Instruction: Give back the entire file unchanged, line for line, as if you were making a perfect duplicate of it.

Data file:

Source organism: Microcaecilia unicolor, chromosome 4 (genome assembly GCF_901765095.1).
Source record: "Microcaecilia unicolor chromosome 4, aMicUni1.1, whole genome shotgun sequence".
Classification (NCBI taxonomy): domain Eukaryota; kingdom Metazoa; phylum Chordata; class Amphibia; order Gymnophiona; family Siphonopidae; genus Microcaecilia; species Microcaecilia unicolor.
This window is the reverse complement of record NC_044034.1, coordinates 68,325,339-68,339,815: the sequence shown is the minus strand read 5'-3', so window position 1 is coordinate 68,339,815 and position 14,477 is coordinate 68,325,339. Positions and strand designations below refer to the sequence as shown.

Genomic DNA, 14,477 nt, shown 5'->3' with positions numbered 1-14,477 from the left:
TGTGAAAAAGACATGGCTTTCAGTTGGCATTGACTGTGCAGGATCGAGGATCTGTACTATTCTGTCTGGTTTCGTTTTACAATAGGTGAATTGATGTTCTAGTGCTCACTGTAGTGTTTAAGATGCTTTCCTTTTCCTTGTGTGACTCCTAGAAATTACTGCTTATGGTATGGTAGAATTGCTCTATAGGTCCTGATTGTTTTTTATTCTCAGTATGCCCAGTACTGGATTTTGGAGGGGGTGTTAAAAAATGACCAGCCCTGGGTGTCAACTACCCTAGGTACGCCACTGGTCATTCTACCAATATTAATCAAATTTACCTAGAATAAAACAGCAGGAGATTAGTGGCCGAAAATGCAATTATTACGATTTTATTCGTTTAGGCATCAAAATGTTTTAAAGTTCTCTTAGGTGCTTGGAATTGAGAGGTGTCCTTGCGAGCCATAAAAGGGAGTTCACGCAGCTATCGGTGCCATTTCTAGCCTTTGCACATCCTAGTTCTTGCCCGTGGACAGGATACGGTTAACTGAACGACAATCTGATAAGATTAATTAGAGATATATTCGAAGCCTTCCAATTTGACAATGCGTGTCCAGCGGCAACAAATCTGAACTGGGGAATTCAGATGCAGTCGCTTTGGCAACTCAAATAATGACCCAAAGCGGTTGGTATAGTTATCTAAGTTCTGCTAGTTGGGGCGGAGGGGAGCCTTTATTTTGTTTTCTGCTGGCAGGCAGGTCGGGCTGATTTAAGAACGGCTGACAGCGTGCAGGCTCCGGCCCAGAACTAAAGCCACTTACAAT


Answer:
Source organism: Microcaecilia unicolor, chromosome 4 (genome assembly GCF_901765095.1).
Source record: "Microcaecilia unicolor chromosome 4, aMicUni1.1, whole genome shotgun sequence".
Classification (NCBI taxonomy): domain Eukaryota; kingdom Metazoa; phylum Chordata; class Amphibia; order Gymnophiona; family Siphonopidae; genus Microcaecilia; species Microcaecilia unicolor.
This window is the reverse complement of record NC_044034.1, coordinates 68,325,339-68,339,815: the sequence shown is the minus strand read 5'-3', so window position 1 is coordinate 68,339,815 and position 14,477 is coordinate 68,325,339. Positions and strand designations below refer to the sequence as shown.

Genomic DNA, 14,477 nt, shown 5'->3' with positions numbered 1-14,477 from the left:
TGTGAAAAAGACATGGCTTTCAGTTGGCATTGACTGTGCAGGATCGAGGATCTGTACTATTCTGTCTGGTTTCGTTTTACAATAGGTGAATTGATGTTCTAGTGCTCACTGTAGTGTTTAAGATGCTTTCCTTTTCCTTGTGTGACTCCTAGAAATTACTGCTTATGGTATGGTAGAATTGCTCTATAGGTCCTGATTGTTTTTTATTCTCAGTATGCCCAGTACTGGATTTTGGAGGGGGTGTTAAAAAATGACCAGCCCTGGGTGTCAACTACCCTAGGTACGCCACTGGTCATTCTACCAATATTAATCAAATTTACCTAGAATAAAACAGCAGGAGATTAGTGGCCGAAAATGCAATTATTACGATTTTATTCGTTTAGGCATCAAAATGTTTTAAAGTTCTCTTAGGTGCTTGGAATTGAGAGGTGTCCTTGCGAGCCATAAAAGGGAGTTCACGCAGCTATCGGTGCCATTTCTAGCCTTTGCACATCCTAGTTCTTGCCCGTGGACAGGATACGGTTAACTGAACGACAATCTGATAAGATTAATTAGAGATATATTCGAAGCCTTCCAATTTGACAATGCGTGTCCAGCGGCAACAAATCTGAACTGGGGAATTCAGATGCAGTCGCTTTGGCAACTCAAATAATGACCCAAAGCGGTTGGTATAGTTATCTAAGTTCTGCTAGTTGGGGCGGAGGGGAGCCTTTATTTTGTTTTCTGCTGGCAGGCAGGTCGGGCTGATTTAAGAACGGCTGACAGCGTGCAGGCTCCGGCCCAGAACTAAAGCCACTTACAAT